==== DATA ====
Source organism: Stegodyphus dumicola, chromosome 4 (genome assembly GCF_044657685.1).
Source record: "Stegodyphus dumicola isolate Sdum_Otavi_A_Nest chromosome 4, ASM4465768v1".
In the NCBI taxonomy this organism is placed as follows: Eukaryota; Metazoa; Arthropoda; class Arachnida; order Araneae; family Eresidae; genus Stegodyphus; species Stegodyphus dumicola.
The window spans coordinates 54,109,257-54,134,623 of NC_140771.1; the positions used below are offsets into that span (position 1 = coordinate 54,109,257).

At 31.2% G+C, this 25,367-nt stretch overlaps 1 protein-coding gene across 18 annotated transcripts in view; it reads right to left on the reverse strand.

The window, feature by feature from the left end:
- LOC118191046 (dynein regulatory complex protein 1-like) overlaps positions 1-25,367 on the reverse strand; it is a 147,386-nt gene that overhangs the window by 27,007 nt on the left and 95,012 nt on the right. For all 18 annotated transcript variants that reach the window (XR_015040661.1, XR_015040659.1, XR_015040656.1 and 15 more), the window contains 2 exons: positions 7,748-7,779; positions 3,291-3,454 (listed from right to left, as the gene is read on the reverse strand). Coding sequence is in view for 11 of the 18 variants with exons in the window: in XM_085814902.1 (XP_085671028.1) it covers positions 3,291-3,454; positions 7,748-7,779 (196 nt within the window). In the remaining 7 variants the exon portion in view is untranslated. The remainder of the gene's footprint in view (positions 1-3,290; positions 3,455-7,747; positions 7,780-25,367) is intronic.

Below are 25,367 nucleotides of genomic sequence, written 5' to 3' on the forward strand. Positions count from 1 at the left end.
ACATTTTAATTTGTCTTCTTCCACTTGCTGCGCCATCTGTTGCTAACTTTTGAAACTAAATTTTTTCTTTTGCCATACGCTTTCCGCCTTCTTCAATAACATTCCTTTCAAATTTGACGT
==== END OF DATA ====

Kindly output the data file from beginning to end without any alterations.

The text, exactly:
Source organism: Stegodyphus dumicola, chromosome 4 (genome assembly GCF_044657685.1).
Source record: "Stegodyphus dumicola isolate Sdum_Otavi_A_Nest chromosome 4, ASM4465768v1".
In the NCBI taxonomy this organism is placed as follows: Eukaryota; Metazoa; Arthropoda; class Arachnida; order Araneae; family Eresidae; genus Stegodyphus; species Stegodyphus dumicola.
The window spans coordinates 54,109,257-54,134,623 of NC_140771.1; the positions used below are offsets into that span (position 1 = coordinate 54,109,257).

At 31.2% G+C, this 25,367-nt stretch overlaps 1 protein-coding gene across 18 annotated transcripts in view; it reads right to left on the reverse strand.

The window, feature by feature from the left end:
- LOC118191046 (dynein regulatory complex protein 1-like) overlaps positions 1-25,367 on the reverse strand; it is a 147,386-nt gene that overhangs the window by 27,007 nt on the left and 95,012 nt on the right. For all 18 annotated transcript variants that reach the window (XR_015040661.1, XR_015040659.1, XR_015040656.1 and 15 more), the window contains 2 exons: positions 7,748-7,779; positions 3,291-3,454 (listed from right to left, as the gene is read on the reverse strand). Coding sequence is in view for 11 of the 18 variants with exons in the window: in XM_085814902.1 (XP_085671028.1) it covers positions 3,291-3,454; positions 7,748-7,779 (196 nt within the window). In the remaining 7 variants the exon portion in view is untranslated. The remainder of the gene's footprint in view (positions 1-3,290; positions 3,455-7,747; positions 7,780-25,367) is intronic.

Below are 25,367 nucleotides of genomic sequence, written 5' to 3' on the forward strand. Positions count from 1 at the left end.
ACATTTTAATTTGTCTTCTTCCACTTGCTGCGCCATCTGTTGCTAACTTTTGAAACTAAATTTTTTCTTTTGCCATACGCTTTCCGCCTTCTTCAATAACATTCCTTTCAAATTTGACGT